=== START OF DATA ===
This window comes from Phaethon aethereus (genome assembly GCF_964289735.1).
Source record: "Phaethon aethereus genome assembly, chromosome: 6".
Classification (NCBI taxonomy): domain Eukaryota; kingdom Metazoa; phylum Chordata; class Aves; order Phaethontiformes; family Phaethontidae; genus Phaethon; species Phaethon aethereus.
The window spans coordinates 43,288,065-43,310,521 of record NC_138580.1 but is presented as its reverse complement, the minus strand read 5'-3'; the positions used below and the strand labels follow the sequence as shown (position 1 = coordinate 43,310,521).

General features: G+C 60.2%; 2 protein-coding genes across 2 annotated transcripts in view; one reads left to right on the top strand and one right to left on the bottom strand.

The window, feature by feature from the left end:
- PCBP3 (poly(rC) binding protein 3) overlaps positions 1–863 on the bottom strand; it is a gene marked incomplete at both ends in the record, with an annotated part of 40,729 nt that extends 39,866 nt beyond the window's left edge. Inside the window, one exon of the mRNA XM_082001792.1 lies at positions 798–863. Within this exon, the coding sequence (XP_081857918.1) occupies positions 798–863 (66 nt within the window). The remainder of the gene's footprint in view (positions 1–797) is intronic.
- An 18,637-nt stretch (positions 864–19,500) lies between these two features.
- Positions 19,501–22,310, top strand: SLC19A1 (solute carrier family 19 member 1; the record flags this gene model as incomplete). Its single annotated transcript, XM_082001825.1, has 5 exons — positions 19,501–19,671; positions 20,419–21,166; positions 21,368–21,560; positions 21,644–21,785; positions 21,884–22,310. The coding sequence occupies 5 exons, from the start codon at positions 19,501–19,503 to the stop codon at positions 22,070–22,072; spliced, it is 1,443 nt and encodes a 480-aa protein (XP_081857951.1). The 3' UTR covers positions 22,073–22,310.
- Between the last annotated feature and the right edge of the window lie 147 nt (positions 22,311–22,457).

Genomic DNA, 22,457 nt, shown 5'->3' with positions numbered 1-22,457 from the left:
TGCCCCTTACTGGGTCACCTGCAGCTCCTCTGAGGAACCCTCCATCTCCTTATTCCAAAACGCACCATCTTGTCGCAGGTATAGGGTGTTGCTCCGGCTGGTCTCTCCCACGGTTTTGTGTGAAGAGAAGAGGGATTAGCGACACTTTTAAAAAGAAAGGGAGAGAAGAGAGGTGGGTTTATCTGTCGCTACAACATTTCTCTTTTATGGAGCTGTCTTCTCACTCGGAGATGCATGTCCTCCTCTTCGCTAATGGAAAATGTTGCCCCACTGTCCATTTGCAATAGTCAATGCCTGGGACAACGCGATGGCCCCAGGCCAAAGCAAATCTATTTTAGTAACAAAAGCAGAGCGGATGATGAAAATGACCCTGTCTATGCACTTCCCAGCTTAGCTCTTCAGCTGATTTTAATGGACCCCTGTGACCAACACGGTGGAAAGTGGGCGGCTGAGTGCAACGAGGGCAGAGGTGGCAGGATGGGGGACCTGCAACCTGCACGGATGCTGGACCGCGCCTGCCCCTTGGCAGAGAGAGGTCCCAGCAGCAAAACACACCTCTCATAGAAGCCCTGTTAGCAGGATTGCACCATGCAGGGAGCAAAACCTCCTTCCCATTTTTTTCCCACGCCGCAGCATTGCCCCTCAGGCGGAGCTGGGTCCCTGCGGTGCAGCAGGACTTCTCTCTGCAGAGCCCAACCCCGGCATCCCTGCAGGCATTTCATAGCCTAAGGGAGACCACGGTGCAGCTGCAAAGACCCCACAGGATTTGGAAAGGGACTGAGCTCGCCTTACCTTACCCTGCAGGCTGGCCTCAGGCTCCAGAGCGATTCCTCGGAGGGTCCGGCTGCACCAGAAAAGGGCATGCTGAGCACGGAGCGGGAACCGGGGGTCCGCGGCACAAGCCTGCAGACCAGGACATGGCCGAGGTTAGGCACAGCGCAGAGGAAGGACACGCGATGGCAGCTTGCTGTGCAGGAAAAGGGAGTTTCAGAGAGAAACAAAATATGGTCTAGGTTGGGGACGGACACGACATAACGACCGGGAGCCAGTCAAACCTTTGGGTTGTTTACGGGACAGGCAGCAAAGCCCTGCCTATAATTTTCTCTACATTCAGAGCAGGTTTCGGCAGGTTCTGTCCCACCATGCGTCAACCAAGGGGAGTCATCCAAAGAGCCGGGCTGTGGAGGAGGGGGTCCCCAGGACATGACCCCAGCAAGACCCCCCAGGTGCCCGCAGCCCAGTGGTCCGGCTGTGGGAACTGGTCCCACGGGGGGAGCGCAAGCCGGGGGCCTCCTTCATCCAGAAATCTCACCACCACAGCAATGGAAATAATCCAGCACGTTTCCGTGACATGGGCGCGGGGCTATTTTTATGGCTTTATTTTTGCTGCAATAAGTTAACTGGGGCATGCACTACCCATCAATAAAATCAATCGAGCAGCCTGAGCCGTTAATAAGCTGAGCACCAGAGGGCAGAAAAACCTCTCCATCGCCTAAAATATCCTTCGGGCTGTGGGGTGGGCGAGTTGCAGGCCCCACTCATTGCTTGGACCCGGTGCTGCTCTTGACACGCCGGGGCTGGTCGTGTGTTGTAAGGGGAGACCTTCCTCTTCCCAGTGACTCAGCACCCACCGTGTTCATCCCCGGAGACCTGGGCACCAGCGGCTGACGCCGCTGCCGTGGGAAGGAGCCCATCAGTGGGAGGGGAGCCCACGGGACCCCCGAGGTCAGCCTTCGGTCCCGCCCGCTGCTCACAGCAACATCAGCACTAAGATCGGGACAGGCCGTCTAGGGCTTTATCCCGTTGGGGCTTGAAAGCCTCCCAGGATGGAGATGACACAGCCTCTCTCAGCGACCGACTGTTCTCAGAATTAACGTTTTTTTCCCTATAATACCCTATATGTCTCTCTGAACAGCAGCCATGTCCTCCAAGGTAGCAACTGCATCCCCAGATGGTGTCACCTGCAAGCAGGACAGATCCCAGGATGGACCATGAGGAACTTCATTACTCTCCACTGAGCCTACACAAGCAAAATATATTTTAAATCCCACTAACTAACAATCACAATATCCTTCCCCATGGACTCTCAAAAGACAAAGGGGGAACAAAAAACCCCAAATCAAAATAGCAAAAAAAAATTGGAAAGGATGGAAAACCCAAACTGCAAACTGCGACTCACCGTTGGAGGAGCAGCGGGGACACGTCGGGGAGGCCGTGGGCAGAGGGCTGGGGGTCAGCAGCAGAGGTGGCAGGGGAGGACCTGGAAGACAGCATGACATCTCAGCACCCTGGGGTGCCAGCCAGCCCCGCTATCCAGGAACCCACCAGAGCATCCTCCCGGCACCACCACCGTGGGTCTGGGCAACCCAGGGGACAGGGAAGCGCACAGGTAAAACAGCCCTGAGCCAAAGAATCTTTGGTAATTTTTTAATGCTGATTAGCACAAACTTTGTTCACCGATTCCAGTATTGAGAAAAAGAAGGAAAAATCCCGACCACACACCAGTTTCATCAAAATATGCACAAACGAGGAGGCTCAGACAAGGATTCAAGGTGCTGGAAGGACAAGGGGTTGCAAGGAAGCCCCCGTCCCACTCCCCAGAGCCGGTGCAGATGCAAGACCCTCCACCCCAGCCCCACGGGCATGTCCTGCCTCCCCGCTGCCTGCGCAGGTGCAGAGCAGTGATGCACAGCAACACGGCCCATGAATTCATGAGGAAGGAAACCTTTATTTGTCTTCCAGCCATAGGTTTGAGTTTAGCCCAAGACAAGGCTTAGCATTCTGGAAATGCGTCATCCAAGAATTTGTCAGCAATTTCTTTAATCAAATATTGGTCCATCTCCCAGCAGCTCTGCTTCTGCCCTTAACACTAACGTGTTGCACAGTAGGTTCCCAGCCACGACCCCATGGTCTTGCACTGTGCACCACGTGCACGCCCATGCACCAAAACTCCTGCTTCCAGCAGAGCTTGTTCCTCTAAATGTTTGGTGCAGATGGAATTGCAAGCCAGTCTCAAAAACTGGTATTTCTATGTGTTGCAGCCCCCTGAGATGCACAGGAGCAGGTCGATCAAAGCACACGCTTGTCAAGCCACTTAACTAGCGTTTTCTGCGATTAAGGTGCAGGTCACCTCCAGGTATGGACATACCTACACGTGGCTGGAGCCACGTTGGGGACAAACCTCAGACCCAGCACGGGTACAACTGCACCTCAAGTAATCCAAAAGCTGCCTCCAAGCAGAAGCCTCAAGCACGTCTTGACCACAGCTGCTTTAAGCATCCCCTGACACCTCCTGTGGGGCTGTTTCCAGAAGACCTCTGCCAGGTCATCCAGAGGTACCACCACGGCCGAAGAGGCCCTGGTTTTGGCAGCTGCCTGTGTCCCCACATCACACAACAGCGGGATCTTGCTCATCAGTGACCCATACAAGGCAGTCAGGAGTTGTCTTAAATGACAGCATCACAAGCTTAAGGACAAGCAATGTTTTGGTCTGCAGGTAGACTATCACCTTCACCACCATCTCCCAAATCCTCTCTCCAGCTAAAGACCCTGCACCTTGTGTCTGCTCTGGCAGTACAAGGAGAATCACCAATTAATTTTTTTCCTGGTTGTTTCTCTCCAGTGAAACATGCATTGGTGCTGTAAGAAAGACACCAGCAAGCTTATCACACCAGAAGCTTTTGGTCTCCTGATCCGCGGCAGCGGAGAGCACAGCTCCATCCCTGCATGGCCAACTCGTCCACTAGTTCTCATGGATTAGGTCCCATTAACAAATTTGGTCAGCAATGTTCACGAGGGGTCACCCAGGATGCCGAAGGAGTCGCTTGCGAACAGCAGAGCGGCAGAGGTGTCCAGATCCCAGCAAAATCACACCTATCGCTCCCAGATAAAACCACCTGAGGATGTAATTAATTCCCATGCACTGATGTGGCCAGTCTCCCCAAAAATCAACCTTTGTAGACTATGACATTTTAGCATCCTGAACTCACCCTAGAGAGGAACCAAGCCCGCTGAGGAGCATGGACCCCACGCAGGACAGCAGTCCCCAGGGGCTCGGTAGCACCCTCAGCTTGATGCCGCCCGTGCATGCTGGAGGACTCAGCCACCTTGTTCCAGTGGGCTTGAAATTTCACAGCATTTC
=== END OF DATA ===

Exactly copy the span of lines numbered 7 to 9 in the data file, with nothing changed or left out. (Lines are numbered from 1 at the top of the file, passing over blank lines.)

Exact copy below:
- PCBP3 (poly(rC) binding protein 3) overlaps positions 1–863 on the bottom strand; it is a gene marked incomplete at both ends in the record, with an annotated part of 40,729 nt that extends 39,866 nt beyond the window's left edge. Inside the window, one exon of the mRNA XM_082001792.1 lies at positions 798–863. Within this exon, the coding sequence (XP_081857918.1) occupies positions 798–863 (66 nt within the window). The remainder of the gene's footprint in view (positions 1–797) is intronic.
- An 18,637-nt stretch (positions 864–19,500) lies between these two features.
- Positions 19,501–22,310, top strand: SLC19A1 (solute carrier family 19 member 1; the record flags this gene model as incomplete). Its single annotated transcript, XM_082001825.1, has 5 exons — positions 19,501–19,671; positions 20,419–21,166; positions 21,368–21,560; positions 21,644–21,785; positions 21,884–22,310. The coding sequence occupies 5 exons, from the start codon at positions 19,501–19,503 to the stop codon at positions 22,070–22,072; spliced, it is 1,443 nt and encodes a 480-aa protein (XP_081857951.1). The 3' UTR covers positions 22,073–22,310.